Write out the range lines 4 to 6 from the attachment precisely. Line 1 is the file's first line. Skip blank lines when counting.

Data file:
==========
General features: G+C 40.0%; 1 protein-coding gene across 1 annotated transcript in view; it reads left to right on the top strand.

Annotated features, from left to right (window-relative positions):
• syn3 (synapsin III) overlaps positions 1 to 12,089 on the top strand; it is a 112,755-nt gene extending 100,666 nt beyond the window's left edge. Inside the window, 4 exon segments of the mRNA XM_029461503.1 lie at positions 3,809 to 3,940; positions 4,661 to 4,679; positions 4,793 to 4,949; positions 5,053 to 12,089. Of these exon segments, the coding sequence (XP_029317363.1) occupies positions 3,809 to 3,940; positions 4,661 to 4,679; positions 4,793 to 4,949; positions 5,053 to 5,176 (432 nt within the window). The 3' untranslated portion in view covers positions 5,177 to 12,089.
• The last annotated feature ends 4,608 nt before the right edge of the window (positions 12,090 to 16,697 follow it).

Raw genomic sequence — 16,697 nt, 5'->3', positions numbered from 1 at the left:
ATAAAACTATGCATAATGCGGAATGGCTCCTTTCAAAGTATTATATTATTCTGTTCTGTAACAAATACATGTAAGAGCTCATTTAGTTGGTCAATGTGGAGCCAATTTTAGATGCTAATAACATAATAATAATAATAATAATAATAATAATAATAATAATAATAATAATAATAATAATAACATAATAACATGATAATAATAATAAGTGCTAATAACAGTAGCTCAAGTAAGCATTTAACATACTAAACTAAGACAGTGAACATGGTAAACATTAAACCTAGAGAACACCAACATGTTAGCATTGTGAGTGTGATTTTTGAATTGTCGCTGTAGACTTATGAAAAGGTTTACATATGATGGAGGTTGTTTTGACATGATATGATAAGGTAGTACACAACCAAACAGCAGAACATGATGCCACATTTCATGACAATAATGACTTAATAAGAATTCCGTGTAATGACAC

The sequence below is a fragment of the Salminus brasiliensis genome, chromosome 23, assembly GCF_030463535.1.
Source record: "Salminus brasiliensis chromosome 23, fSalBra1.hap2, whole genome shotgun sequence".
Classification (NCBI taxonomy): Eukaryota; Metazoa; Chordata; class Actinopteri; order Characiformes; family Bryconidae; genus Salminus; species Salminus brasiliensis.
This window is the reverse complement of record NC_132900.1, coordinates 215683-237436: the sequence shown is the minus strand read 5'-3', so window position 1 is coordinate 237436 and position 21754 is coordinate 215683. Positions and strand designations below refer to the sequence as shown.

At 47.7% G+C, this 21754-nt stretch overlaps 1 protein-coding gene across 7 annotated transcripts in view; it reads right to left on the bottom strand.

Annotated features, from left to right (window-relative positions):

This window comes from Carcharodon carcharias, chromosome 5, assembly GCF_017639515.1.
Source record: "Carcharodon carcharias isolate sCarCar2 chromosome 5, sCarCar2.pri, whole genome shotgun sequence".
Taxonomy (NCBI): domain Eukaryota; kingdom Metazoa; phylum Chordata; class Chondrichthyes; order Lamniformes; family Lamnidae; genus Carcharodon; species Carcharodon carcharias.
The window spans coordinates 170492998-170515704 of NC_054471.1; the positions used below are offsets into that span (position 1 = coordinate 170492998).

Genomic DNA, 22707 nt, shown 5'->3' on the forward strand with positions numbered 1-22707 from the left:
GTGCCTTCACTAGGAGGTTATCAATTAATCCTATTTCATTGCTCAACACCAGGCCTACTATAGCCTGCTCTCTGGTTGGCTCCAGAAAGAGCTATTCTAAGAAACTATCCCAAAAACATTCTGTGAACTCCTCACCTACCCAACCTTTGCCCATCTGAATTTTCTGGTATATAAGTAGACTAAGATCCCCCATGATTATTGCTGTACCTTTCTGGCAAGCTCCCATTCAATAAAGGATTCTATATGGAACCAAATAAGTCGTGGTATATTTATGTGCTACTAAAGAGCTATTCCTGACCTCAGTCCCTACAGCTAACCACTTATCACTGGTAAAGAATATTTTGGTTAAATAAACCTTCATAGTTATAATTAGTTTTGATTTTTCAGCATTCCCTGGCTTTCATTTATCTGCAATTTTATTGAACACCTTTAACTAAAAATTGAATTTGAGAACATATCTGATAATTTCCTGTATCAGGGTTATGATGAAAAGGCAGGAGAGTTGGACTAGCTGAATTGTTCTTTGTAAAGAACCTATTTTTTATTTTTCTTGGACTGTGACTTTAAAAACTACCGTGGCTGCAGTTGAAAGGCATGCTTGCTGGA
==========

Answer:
• The last annotated feature ends 4,608 nt before the right edge of the window (positions 12,090 to 16,697 follow it).

Raw genomic sequence — 16,697 nt, 5'->3', positions numbered from 1 at the left:
ATAAAACTATGCATAATGCGGAATGGCTCCTTTCAAAGTATTATATTATTCTGTTCTGTAACAAATACATGTAAGAGCTCATTTAGTTGGTCAATGTGGAGCCAATTTTAGATGCTAATAACATAATAATAATAATAATAATAATAATAATAATAATAATAATAATAATAATAATAATAACATAATAACATGATAATAATAATAAGTGCTAATAACAGTAGCTCAAGTAAGCATTTAACATACTAAACTAAGACAGTGAACATGGTAAACATTAAACCTAGAGAACACCAACATGTTAGCATTGTGAGTGTGATTTTTGAATTGTCGCTGTAGACTTATGAAAAGGTTTACATATGATGGAGGTTGTTTTGACATGATATGATAAGGTAGTACACAACCAAACAGCAGAACATGATGCCACATTTCATGACAATAATGACTTAATAAGAATTCCGTGTAATGACAC